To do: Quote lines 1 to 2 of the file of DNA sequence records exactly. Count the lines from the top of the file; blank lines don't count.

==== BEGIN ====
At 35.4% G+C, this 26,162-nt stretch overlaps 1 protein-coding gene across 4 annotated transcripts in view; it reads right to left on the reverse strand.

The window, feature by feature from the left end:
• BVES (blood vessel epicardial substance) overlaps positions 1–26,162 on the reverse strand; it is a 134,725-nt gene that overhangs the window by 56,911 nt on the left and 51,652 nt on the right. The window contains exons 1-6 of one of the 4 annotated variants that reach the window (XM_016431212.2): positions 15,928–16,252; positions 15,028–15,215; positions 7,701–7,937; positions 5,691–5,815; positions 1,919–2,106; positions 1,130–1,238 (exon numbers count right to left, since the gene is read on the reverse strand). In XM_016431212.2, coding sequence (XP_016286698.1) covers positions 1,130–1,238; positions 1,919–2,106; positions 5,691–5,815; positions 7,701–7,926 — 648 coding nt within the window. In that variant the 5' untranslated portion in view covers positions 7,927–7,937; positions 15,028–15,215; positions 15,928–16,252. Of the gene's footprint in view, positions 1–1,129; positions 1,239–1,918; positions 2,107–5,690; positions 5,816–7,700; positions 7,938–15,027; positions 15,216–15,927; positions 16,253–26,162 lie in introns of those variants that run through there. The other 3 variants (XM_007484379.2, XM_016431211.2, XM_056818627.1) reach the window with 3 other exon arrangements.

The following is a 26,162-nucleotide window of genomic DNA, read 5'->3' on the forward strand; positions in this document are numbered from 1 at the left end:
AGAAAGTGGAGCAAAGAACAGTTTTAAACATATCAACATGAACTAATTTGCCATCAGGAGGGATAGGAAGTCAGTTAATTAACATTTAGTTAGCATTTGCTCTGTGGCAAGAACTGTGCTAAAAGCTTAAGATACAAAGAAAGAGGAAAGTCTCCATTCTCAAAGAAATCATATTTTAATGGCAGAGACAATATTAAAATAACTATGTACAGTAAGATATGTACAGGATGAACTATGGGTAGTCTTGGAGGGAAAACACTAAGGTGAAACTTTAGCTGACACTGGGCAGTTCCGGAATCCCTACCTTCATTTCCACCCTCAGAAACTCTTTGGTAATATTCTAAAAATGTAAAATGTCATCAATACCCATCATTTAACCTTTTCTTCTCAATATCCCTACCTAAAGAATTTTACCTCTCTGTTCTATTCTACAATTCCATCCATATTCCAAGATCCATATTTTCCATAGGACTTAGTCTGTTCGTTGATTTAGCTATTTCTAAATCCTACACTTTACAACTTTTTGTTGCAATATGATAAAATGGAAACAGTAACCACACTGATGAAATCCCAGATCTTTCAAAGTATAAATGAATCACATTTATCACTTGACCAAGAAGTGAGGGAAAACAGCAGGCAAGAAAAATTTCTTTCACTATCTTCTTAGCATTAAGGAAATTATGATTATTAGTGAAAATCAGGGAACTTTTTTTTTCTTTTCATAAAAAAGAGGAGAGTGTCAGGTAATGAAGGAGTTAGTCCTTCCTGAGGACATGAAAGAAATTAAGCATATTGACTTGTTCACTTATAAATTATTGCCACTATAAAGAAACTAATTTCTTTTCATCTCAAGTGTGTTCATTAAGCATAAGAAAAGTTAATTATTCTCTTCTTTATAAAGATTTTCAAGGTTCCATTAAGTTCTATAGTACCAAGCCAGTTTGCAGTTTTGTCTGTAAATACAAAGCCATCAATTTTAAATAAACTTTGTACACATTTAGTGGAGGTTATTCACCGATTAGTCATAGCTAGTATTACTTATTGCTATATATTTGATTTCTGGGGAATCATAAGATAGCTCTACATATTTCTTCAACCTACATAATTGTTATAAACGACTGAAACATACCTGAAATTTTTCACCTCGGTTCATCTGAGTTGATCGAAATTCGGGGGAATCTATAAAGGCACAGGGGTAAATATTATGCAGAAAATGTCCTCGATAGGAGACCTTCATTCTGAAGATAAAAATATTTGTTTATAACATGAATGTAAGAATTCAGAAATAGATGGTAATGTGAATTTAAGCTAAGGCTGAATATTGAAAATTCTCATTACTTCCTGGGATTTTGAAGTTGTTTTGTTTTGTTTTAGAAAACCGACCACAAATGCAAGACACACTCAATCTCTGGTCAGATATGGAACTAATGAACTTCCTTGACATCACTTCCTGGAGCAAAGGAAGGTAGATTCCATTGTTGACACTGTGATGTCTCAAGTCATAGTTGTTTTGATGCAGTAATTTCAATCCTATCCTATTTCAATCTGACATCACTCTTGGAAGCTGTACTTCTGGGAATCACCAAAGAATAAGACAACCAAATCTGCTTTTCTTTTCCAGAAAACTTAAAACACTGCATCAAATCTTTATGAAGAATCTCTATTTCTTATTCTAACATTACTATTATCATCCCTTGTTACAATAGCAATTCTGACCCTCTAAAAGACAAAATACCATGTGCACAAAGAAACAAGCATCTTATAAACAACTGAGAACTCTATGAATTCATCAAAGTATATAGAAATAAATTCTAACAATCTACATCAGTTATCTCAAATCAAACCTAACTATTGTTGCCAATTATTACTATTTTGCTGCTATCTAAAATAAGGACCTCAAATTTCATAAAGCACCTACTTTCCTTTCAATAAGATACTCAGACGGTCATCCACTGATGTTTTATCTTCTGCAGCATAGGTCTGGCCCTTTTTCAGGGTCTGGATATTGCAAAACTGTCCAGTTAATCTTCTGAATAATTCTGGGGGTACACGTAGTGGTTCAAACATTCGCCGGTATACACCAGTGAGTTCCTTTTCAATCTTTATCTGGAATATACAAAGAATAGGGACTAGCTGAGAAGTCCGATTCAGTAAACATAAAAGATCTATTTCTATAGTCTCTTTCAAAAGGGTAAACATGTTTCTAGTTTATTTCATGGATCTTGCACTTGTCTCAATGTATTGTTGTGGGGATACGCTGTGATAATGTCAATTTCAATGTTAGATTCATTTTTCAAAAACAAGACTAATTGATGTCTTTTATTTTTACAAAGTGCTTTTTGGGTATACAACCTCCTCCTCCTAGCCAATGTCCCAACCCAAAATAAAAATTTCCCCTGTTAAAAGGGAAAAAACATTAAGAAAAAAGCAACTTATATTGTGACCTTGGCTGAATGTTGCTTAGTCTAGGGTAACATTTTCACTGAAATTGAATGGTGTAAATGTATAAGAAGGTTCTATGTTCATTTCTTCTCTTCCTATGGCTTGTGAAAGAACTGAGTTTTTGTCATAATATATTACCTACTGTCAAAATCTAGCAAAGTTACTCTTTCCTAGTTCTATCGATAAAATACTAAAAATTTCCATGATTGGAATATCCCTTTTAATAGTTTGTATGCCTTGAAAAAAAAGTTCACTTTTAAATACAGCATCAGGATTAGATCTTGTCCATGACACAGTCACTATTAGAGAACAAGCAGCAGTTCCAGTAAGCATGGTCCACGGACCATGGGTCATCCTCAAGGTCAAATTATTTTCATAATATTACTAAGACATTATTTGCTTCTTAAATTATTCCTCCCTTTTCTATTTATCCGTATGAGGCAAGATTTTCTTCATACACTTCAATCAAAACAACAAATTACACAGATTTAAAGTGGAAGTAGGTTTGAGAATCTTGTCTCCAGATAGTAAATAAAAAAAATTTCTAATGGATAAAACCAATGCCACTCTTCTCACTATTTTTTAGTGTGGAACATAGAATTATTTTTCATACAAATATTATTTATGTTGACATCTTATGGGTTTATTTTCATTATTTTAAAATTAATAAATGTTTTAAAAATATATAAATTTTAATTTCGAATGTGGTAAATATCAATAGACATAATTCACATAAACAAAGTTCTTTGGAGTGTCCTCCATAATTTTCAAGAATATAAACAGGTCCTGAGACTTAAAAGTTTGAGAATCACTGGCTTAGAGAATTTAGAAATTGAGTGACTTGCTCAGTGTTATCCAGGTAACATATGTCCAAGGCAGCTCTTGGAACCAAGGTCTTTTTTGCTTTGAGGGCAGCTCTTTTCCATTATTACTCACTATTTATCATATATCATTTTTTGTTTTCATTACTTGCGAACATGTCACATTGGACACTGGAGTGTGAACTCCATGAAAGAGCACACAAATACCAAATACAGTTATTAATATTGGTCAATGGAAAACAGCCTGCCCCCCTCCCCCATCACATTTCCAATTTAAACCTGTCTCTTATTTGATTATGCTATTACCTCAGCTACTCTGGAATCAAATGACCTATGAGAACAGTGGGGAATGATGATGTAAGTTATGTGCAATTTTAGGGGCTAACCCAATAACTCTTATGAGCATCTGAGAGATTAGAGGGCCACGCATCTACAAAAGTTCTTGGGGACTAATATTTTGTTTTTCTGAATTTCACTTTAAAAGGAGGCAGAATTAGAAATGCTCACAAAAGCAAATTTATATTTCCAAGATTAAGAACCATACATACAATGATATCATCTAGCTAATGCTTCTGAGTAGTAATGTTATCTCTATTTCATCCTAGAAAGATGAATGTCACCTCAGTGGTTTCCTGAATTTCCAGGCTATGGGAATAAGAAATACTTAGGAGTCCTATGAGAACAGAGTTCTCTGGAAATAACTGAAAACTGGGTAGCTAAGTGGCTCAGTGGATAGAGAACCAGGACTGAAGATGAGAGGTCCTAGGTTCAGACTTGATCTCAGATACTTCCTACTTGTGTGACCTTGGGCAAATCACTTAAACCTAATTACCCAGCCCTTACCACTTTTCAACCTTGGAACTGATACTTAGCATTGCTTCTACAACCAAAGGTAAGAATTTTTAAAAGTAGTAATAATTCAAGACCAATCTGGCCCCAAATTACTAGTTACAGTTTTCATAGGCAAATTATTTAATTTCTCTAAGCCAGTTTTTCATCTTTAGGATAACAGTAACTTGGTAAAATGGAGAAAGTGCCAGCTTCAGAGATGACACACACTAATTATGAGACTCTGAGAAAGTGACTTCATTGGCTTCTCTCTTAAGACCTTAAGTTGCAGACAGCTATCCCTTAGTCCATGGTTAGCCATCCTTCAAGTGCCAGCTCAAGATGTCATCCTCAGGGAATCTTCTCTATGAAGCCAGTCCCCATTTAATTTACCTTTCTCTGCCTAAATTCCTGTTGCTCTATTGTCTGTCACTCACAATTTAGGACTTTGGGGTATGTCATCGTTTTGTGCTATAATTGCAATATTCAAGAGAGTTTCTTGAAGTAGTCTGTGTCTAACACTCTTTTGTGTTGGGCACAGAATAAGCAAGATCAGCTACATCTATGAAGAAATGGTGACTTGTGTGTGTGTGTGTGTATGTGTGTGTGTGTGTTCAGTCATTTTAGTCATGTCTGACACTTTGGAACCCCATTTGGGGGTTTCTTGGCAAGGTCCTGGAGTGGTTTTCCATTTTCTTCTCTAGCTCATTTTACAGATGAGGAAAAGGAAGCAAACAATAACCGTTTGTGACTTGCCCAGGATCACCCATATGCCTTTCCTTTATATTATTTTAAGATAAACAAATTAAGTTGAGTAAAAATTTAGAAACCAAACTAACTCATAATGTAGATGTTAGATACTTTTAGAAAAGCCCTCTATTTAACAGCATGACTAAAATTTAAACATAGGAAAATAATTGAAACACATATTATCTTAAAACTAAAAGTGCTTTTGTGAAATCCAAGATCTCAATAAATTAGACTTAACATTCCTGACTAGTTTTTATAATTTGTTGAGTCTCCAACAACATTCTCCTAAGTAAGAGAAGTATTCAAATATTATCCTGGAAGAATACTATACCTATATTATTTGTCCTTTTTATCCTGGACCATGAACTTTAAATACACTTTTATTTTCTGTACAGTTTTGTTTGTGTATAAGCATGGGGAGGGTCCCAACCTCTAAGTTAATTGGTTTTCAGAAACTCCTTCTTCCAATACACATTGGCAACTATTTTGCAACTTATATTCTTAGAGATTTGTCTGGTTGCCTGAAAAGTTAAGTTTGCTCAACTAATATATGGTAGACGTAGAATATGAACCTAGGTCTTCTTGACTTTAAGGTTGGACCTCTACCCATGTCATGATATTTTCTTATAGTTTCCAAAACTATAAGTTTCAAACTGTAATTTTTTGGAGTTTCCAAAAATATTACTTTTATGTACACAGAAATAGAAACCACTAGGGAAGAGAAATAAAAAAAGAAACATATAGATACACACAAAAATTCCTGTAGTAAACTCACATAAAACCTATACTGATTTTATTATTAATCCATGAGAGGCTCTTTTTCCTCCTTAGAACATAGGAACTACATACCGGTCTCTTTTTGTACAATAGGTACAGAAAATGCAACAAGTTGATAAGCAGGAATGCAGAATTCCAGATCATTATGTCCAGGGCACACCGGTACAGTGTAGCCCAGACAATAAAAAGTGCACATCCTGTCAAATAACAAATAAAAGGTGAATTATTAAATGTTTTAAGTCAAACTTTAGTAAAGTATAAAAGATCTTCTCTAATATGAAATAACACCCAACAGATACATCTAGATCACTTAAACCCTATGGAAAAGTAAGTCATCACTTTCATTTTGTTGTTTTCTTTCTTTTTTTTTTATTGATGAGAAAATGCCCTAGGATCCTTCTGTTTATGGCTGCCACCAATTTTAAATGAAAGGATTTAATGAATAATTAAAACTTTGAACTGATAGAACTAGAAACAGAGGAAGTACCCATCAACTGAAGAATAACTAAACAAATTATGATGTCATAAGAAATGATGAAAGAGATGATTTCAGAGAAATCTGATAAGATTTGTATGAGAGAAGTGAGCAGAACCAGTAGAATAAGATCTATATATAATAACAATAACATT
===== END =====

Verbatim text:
At 35.4% G+C, this 26,162-nt stretch overlaps 1 protein-coding gene across 4 annotated transcripts in view; it reads right to left on the reverse strand.

The window, feature by feature from the left end: